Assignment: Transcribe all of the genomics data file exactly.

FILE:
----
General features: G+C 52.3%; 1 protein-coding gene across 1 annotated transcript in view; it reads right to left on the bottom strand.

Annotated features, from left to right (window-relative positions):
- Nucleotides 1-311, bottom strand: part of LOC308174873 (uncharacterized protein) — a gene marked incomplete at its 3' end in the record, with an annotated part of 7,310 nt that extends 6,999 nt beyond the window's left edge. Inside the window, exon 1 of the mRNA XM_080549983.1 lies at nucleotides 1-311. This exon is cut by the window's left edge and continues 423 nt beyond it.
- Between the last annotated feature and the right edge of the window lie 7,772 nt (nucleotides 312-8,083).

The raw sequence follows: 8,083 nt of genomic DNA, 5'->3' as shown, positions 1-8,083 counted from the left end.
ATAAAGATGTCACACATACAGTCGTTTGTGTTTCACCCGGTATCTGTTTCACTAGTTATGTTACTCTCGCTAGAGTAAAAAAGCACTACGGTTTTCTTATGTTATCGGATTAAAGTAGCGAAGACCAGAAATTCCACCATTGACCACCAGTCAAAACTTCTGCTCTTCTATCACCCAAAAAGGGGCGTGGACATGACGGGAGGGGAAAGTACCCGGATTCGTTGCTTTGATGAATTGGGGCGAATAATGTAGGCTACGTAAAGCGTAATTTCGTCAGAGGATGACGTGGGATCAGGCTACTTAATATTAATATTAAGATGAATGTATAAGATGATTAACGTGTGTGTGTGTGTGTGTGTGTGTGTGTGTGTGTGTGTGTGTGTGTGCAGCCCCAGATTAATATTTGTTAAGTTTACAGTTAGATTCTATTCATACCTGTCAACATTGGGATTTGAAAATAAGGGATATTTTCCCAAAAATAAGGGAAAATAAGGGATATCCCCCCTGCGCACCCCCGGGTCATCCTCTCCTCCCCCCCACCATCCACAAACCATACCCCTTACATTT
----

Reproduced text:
General features: G+C 52.3%; 1 protein-coding gene across 1 annotated transcript in view; it reads right to left on the bottom strand.

Annotated features, from left to right (window-relative positions):
- Nucleotides 1-311, bottom strand: part of LOC308174873 (uncharacterized protein) — a gene marked incomplete at its 3' end in the record, with an annotated part of 7,310 nt that extends 6,999 nt beyond the window's left edge. Inside the window, exon 1 of the mRNA XM_080549983.1 lies at nucleotides 1-311. This exon is cut by the window's left edge and continues 423 nt beyond it.
- Between the last annotated feature and the right edge of the window lie 7,772 nt (nucleotides 312-8,083).

The raw sequence follows: 8,083 nt of genomic DNA, 5'->3' as shown, positions 1-8,083 counted from the left end.
ATAAAGATGTCACACATACAGTCGTTTGTGTTTCACCCGGTATCTGTTTCACTAGTTATGTTACTCTCGCTAGAGTAAAAAAGCACTACGGTTTTCTTATGTTATCGGATTAAAGTAGCGAAGACCAGAAATTCCACCATTGACCACCAGTCAAAACTTCTGCTCTTCTATCACCCAAAAAGGGGCGTGGACATGACGGGAGGGGAAAGTACCCGGATTCGTTGCTTTGATGAATTGGGGCGAATAATGTAGGCTACGTAAAGCGTAATTTCGTCAGAGGATGACGTGGGATCAGGCTACTTAATATTAATATTAAGATGAATGTATAAGATGATTAACGTGTGTGTGTGTGTGTGTGTGTGTGTGTGTGTGTGTGTGTGTGTGTGCAGCCCCAGATTAATATTTGTTAAGTTTACAGTTAGATTCTATTCATACCTGTCAACATTGGGATTTGAAAATAAGGGATATTTTCCCAAAAATAAGGGAAAATAAGGGATATCCCCCCTGCGCACCCCCGGGTCATCCTCTCCTCCCCCCCACCATCCACAAACCATACCCCTTACATTT